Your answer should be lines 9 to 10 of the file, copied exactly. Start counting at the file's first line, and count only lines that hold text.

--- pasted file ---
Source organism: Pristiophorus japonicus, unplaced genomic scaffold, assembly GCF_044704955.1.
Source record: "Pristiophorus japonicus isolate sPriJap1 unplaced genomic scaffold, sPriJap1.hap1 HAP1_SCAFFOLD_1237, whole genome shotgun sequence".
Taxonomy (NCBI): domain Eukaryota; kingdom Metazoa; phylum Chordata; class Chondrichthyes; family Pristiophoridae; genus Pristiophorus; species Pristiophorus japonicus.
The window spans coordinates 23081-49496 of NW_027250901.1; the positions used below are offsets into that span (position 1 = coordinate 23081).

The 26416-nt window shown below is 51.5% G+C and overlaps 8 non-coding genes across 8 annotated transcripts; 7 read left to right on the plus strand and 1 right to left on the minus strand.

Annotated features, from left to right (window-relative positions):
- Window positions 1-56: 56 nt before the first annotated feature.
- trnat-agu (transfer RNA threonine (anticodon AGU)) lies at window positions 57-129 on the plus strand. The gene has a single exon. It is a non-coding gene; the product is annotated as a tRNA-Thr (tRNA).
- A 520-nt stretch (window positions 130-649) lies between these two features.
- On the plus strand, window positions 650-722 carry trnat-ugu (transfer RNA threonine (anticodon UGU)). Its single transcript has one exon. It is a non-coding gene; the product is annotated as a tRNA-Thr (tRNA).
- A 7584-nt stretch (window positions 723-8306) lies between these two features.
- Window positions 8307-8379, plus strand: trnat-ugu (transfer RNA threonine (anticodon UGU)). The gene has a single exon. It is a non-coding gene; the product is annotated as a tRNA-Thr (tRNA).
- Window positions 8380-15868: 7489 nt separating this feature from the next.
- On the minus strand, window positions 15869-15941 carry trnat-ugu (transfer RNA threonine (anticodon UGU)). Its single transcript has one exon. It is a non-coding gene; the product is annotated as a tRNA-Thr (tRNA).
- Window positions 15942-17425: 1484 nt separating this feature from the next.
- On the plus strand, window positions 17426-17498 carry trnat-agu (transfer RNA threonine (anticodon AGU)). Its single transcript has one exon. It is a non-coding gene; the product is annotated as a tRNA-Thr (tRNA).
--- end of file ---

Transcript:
- A 520-nt stretch (window positions 130-649) lies between these two features.
- On the plus strand, window positions 650-722 carry trnat-ugu (transfer RNA threonine (anticodon UGU)). Its single transcript has one exon. It is a non-coding gene; the product is annotated as a tRNA-Thr (tRNA).